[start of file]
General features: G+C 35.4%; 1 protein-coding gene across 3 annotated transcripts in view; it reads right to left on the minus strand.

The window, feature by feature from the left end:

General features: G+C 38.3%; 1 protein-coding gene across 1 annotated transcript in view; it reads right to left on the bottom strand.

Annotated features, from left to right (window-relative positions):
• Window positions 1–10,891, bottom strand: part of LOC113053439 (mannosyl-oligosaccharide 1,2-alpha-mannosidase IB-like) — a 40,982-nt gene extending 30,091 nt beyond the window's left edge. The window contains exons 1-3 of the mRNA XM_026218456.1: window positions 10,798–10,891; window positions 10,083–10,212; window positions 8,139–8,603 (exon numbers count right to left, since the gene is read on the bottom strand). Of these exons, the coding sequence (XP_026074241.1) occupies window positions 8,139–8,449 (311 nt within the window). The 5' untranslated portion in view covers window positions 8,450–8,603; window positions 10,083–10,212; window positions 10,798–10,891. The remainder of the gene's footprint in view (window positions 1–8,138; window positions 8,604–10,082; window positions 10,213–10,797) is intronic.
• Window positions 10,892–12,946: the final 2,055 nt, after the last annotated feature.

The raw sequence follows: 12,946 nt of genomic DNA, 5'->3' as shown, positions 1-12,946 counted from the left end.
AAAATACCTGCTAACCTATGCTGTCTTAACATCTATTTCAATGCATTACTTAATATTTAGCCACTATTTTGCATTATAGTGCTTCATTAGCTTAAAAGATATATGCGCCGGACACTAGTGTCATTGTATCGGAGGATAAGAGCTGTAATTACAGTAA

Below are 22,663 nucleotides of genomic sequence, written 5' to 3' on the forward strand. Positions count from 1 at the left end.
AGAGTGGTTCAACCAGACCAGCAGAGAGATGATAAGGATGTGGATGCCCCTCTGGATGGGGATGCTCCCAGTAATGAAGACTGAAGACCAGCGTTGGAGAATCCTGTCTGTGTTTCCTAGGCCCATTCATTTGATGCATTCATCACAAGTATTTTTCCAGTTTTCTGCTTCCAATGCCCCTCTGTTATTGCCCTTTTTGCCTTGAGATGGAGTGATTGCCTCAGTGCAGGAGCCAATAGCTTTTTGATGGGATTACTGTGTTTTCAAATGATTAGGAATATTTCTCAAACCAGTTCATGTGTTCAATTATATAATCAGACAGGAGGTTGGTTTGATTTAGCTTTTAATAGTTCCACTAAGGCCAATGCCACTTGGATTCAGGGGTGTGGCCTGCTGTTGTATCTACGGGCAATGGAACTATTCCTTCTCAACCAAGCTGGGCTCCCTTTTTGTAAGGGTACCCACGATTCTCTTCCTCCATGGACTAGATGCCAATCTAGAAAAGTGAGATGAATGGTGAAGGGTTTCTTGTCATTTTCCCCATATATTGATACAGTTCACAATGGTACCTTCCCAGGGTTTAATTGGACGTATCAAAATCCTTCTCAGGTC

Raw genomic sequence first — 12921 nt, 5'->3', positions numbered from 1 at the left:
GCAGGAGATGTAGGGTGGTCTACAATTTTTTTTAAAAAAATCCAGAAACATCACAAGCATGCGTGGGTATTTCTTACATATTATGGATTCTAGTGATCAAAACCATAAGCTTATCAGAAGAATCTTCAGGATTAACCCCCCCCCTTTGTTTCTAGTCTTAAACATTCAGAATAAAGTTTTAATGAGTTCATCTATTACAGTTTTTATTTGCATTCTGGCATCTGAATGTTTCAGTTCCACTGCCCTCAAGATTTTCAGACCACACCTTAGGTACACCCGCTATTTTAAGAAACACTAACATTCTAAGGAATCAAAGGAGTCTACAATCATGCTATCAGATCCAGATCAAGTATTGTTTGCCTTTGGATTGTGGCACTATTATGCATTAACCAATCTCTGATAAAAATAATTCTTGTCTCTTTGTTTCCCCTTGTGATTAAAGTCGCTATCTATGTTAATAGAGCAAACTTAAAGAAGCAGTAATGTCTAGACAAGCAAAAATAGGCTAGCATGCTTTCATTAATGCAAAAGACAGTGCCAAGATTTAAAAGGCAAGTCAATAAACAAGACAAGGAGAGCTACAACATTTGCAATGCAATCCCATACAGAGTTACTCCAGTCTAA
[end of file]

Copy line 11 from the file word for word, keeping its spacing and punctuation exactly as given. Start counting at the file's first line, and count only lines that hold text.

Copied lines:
Raw genomic sequence first — 12921 nt, 5'->3', positions numbered from 1 at the left: